Screencasts are basically little movies you create on your computer. In most cases, they are movies of your computer. You use special software to capture what keystrokes and mouse clicks you make on your screen – demonstrating how to use Google, say (the screen bit of screencasting — and then, once you’ve edited and added a voiceover, upload it to your Web site and let everyone else watch it (the casting bit.) It’s as simple as that.

Here are some links that may help. Not everyone calls what they do screencasting, but most do. There’s tons more stuff out there, but most of these sites will take you there too.

Introductions

Software

Screencasts

Uses of screencasts

How to Split Your Screen Down the Middle

Here’s something for the directory of monitor extenders — stuff that increases the size, scope or general bendiness of your screen — SplitView , from the guys who brought you DiskView:

SplitView increases productivity by making it easy to work with two applications side by side. It helps make full use of your high resolution monitor and gives the benefit of dual-monitors without their associated cost.

Given it costs $19, that statement is indeed true. The problem is simple. Having two monitors is great — if you haven’t done it yet, you haven’t lived — but it’s also neat because you can pretty much keep them separate, a bit like having two desks to play with. That’s because Windows treats the two screens as one for some functions – moving windows and whatnot — but as two for functions like maximising programs etc. Very useful if you’re moving between two documents, or dragging and dropping text using the mouse.

But what happens if you have one supersized monitor, with high resolution? You have all that real estate, but not the same duality, if you get my drift. This is where SplitView jumps in. A small program that incorporates itself into the pull-down resize menu on the left-hand top corner (right clicking on its icon in the toolbar at the bottom of the screen has the same effect), SplitView lets you make the program take up half the screen on either the left or right in one move (or via keyboard shortcuts).  So now you have two monitors in one:

I can imagine this would also be useful for those of us used to dual monitors but forced into single screendom when on the road. Now your laptop can be split in two, making it easy to drag and drop and stuff. Its author, Rohan, says he wrote it “as a ‘me-ware’ – something i needed myself, and then productized it.” Good productizing, Rohan.

More Widgets, This Time from Google

This whole widget thing seems to be taking off. Opera has released a preview version with widgets built in, and now Google have offered something. The new beta of the Google Desktop includes what aren’t being called widgets but should be, as described by Mihai Ionescu, one of the engineers behind the Desktop : 

As a Sidebar user, you can now customize and view personalized information anywhere on the the desktop by clicking and dragging your favorite panels wherever you like. Furthermore, you can now easily share information from your Sidebar panels with your contacts by sending it to them through email, chat or directly to their Sidebar. As an added bonus you and your contacts can also play online games through the Sidebar.

I haven’t checked this out yet, but I will.

Opera Gets Widgetized

The Opera browser continues to impress, even as it becomes less and less relevant in the face of the mighty Firefox. This week Opera’s preview puts widgets on stage according to CNET :

Opera Software on Tuesday plans to release a second preview version of Opera 9, the next version of its namesake Web browser. For the first time, the new version will include support for so-called widgets, Opera representative Thomas Ford said. Widgets are essentially small browser windows that display information taken from the Internet on a user’s desktop. The notion is similar in concept to the widget idea that Apple Computer uses in the Dashboard feature of Mac OS X.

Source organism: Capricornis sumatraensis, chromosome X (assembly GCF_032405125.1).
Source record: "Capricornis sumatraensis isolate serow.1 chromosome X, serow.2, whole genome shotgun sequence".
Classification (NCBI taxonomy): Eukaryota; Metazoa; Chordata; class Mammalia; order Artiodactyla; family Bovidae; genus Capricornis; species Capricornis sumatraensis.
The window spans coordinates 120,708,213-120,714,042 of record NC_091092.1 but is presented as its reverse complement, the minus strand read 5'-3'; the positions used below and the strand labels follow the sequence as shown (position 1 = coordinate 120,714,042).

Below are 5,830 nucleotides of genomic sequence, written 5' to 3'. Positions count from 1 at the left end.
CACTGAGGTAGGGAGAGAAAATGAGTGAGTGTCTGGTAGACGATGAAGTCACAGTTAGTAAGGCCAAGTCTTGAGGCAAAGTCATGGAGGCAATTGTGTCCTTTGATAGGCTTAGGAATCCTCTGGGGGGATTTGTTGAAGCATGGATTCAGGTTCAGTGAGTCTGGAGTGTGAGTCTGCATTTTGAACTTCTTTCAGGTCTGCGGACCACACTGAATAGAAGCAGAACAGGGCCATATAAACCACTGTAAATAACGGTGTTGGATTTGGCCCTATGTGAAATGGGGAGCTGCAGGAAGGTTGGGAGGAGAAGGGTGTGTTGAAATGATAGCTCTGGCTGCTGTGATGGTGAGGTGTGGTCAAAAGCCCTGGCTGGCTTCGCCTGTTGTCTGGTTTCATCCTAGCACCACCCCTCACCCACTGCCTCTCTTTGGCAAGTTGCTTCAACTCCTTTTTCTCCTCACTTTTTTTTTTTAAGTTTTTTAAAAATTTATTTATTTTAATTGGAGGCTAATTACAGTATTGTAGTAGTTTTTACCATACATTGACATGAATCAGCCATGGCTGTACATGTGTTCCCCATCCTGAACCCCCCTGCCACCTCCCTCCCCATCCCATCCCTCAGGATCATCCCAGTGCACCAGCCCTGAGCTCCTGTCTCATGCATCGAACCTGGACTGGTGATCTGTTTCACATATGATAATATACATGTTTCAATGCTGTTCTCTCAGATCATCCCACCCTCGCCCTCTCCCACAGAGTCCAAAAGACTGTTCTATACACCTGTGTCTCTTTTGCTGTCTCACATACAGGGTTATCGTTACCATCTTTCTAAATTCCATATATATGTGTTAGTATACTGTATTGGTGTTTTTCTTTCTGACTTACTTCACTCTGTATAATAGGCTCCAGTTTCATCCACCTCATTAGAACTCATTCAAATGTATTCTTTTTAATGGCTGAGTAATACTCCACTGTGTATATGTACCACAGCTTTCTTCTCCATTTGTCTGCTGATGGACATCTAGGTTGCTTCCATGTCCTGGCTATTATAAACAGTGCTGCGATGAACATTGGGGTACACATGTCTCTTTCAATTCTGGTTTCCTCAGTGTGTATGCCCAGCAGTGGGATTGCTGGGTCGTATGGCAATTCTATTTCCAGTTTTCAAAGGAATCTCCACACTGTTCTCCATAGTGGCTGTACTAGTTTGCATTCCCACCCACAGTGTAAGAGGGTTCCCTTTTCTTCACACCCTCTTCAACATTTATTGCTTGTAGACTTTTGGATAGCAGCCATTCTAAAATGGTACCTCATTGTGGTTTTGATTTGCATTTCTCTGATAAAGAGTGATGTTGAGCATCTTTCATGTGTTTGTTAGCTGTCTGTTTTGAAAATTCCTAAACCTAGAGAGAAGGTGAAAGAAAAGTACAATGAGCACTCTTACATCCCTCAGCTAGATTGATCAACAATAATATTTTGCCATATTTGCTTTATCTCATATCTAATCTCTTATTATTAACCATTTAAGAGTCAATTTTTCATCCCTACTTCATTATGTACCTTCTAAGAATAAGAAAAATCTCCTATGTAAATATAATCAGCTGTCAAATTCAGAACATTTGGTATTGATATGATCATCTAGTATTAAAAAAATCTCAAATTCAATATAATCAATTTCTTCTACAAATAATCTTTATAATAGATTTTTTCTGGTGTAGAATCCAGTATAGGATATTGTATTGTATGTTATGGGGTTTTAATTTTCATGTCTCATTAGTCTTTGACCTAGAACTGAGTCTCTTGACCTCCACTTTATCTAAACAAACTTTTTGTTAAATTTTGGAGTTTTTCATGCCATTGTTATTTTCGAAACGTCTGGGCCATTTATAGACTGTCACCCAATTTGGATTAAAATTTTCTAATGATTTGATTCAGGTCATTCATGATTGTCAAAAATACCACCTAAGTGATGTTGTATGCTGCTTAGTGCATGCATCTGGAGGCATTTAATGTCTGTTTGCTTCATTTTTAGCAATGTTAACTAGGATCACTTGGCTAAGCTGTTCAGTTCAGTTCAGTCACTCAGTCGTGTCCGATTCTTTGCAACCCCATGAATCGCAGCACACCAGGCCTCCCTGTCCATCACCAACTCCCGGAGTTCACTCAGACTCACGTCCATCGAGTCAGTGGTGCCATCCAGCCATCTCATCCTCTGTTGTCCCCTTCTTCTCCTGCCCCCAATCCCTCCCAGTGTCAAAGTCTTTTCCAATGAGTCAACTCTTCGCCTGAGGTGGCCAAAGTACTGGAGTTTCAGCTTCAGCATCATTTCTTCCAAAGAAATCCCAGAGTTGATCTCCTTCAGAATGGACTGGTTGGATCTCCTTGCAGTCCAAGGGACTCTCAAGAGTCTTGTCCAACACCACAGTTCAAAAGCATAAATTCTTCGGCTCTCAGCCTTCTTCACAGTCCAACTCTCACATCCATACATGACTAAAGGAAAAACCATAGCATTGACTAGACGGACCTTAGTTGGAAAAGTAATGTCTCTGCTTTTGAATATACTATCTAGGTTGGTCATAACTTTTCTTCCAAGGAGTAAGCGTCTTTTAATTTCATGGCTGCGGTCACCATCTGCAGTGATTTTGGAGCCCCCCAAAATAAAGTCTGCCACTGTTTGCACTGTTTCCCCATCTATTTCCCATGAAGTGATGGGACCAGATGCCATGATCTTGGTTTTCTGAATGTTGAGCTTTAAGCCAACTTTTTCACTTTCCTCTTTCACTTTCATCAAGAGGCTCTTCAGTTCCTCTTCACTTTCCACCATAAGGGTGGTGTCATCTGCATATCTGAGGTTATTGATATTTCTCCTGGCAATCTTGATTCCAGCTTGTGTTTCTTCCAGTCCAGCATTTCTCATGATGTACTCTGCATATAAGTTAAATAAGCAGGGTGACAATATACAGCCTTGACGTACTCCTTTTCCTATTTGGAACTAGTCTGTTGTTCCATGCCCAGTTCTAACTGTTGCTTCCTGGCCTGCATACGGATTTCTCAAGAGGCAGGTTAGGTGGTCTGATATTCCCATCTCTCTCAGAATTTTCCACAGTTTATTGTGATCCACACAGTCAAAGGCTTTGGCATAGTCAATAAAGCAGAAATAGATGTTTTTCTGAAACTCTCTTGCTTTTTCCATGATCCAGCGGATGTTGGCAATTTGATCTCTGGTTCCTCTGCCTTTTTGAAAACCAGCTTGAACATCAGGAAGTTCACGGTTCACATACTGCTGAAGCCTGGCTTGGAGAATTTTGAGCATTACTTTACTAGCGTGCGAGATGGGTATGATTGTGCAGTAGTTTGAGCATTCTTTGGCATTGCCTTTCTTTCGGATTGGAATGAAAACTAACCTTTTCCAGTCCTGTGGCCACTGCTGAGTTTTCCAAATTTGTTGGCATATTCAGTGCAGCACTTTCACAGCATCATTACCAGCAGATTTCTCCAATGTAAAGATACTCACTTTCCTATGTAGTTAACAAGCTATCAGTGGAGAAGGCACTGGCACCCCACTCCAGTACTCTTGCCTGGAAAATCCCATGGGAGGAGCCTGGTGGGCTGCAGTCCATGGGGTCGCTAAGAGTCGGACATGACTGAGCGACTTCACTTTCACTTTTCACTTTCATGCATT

“It is really a big jump for us into Web applications,” Ford said. “They give people the information they want right on the desktop. Even if it is a Web page, people don’t have to go to the browser to see it.”

Actually Windows users have had access to widgets for a while, via Klips and Konfabulator, now bought and rebranded by the folks at Yahoo! as straight Widgets. I’m a big fan of widgets but I find I don’t use them as much as I should. It’ll be interesting to see how Opera handles it. The preview version also includes support for BitTorrent, the file distribution protocol.

Extending Del.icio.us

Del.icio.us has come up with a new Firefox extension which includes toolbar buttons, a menu, context menus and search engine:

Delext

Pretty neat, although for some reason my Firefox is behaving and won’t tolerate some popups. More on some alternatives to this in a future post.

Yahoo! Follows Loose Wire Advice, Buys Konfabulator

You probably knew this, but the Blessing of Loose Wire strikes again: Yahoo! buys Konfabulator, a widget manufacturer I wrote about in a recent column:

Yahoo! has bought Konfabulator, the software that brought widgets to the Mac and latterly to Windows.

Apple has since developed its own widget environment, Dashboard, and integrated it into the latest version of OS X. It was assumed that Konfabulator would quietly die; instead the developers brought out a Windows version good enough to attract the attention of the Internet search giant.

Widgets are small, floating applications that give access to specific information or tools, and provide easy and quick access to Web-based data without needing to resort to a browser. Popular widgets include weather and stock trackers and a yellow pages search.

Yahoo! are expected to use the technology to make it easier to access its services and, like Apple, is keen for developers to build their own widgets.

‘We are lowering the bar and letting people do a lot more with our material,’ said Toni Schneider, vice president of the company’s developer network.

Avid readers (hi, Mum!) may recall that as soon as I wrote a column about oddPost it was bought by Yahoo!. Then, shortly after I wrote about the email program Bloomba, they bought that. If they like I can suggest some other purchases…

The Firefox Del.icio.us Toolbar

The guys at del.icio.us have launched a “very preliminary del.icio.us firefox toolbar at http://del.icio.us/toolbar/ :

The button icons are placeholders and a product of Joshua’s creative fury. If you bring up the ‘customize’ toolbar palette in firefox, you can rearrange, remove or place the buttons on on any other customizable firefox toolbar.

The icons are very basic, but somewhat charming. There’s not an awful lot going on, but the ‘about’ button is a useful addition, listing all the other people who have tagged the page you’re viewing.